Chromosomal instability determines taxane response

C. Swanton, B. Nicke, M. Schuett, Aron Charles Eklund, C. Ng, Q.Y. Li, T. Hardcastle, A. Lee, R. Roy, P. East, M. Kschischo, D. Endesfelder, P. Wylie, S. N. Kim, J. G. Chen, M. Howell, T. Ried, J.K. Habermann, G. Auer, J. D. BrentonZoltan Imre Szallasi, J. Downward

    Research output: Contribution to journalJournal articlepeer-review


    Microtubule-stabilizing (MTS) agents, such as taxanes, are important chemotherapeutics with a poorly understood mechanism of action. We identified a set of genes repressed in multiple cell lines in response to MTS agents and observed that these genes are overexpressed in tumors exhibiting chromosomal instability (CIN). Silencing 22/50 of these genes, many of which are involved in DNA repair, caused cancer cell death, suggesting that these genes are involved in the survival of aneuploid cells. Overexpression of these "CIN-survival'' genes is associated with poor outcome in estrogen receptor-positive breast cancer and occurs frequently in basal-like and Her2-positive cases. In diploid cells, but not in chromosomally unstable cells, paclitaxel causes repression of CIN-survival genes, followed by cell death. In the OV01 ovarian cancer clinical trial, a high level of CIN was associated with taxane resistance but carboplatin sensitivity, indicating that CIN may determine MTS response in vivo. Thus, pretherapeutic assessment of CIN may optimize treatment stratification and clinical trial design using these agents.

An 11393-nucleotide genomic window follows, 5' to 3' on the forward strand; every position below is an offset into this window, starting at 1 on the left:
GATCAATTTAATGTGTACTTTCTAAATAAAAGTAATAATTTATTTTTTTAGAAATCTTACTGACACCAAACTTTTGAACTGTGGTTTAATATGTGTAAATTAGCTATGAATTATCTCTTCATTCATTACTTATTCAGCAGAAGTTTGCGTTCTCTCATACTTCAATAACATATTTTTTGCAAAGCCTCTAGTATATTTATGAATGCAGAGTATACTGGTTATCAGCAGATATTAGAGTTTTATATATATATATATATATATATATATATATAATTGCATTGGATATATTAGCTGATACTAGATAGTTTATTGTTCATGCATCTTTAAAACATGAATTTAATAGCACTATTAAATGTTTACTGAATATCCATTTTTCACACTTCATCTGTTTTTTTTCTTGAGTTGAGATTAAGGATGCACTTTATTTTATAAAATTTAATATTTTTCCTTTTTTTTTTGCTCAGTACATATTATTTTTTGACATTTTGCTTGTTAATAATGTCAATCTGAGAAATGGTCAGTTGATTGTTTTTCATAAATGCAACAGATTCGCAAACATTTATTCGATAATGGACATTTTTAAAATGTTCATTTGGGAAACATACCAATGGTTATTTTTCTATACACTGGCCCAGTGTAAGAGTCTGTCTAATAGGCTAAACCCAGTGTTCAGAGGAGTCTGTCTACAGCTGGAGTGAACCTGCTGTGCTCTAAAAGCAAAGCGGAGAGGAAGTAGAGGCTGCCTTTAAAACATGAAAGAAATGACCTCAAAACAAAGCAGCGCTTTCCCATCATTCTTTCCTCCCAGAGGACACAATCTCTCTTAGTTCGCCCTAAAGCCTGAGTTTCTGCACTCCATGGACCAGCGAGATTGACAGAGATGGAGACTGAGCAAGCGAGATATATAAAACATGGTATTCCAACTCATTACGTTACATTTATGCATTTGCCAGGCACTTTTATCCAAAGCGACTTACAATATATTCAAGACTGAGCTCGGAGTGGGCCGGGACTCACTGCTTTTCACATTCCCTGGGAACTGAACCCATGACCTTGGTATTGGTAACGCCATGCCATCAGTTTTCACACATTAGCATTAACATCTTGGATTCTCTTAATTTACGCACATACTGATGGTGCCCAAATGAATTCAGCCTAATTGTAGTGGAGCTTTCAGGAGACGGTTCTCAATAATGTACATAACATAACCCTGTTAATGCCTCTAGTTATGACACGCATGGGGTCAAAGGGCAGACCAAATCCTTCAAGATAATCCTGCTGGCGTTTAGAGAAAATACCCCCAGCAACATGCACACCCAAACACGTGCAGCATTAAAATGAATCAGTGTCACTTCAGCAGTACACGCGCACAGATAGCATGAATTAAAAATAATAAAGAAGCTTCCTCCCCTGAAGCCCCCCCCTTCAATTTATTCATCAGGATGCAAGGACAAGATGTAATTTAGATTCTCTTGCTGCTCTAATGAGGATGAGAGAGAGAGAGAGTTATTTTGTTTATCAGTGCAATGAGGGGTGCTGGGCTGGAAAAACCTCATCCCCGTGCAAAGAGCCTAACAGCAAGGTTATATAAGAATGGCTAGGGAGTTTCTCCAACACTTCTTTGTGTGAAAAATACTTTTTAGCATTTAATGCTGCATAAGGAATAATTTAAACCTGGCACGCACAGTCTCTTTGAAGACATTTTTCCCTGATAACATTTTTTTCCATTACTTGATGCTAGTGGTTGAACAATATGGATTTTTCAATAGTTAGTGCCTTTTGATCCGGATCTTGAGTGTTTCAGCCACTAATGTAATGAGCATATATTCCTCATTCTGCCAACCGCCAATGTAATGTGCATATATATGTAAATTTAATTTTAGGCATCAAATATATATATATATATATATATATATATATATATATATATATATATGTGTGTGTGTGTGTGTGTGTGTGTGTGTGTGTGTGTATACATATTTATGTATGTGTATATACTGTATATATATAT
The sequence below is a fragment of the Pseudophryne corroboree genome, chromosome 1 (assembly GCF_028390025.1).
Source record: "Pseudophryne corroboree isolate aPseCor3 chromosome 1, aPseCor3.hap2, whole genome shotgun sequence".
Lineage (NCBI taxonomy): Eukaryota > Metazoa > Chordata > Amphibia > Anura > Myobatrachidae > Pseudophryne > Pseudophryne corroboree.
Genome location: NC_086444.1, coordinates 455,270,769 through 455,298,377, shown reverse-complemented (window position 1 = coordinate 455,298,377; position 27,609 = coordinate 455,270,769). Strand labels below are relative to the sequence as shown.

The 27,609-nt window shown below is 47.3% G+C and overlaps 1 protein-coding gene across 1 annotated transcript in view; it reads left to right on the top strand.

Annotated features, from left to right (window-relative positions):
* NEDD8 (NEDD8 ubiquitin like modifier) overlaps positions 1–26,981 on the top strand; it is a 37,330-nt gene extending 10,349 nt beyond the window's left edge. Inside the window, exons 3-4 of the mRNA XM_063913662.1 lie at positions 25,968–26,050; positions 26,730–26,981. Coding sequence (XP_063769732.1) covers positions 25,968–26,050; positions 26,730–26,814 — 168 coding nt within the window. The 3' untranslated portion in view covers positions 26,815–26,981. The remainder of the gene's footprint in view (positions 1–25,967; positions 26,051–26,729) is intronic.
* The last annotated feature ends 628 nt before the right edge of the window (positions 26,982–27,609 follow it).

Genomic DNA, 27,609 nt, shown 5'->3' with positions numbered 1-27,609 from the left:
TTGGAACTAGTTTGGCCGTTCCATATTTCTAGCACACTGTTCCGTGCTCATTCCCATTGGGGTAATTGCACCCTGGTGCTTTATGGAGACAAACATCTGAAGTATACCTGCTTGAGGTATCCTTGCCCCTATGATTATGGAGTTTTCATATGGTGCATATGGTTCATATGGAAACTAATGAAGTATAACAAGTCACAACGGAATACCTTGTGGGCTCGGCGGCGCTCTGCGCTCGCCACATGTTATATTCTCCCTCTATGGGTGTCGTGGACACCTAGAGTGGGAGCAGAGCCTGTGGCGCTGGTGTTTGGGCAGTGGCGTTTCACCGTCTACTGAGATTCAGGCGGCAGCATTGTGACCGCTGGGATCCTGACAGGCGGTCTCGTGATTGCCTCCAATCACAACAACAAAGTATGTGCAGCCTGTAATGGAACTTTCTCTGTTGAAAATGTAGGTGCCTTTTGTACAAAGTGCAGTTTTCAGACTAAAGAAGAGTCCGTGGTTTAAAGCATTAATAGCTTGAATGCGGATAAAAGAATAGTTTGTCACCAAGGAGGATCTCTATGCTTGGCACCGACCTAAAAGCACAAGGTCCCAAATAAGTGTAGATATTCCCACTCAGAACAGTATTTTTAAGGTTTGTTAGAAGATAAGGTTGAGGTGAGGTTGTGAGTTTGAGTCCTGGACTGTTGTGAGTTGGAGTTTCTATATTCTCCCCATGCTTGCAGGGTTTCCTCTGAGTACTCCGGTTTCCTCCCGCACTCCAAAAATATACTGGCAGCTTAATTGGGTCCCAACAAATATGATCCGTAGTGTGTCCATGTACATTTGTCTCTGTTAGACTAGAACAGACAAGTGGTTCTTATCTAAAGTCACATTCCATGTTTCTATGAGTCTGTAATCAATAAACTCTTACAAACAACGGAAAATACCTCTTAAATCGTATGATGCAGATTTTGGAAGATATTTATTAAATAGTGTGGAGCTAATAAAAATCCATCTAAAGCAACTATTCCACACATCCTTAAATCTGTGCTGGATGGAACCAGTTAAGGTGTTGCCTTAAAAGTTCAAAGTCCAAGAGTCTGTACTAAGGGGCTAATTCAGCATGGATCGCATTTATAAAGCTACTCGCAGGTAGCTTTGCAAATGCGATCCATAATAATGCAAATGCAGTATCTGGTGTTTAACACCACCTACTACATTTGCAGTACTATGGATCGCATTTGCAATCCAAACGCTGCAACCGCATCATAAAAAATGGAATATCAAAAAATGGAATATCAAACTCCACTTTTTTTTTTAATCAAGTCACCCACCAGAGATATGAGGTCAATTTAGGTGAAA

Original languageEnglish
    JournalProceedings of the National Academy of Sciences of the United States of America
    Issue number21
    Pages (from-to)8671-8676
    Publication statusPublished - 2009


    • drug resistance
    • chemotherapy


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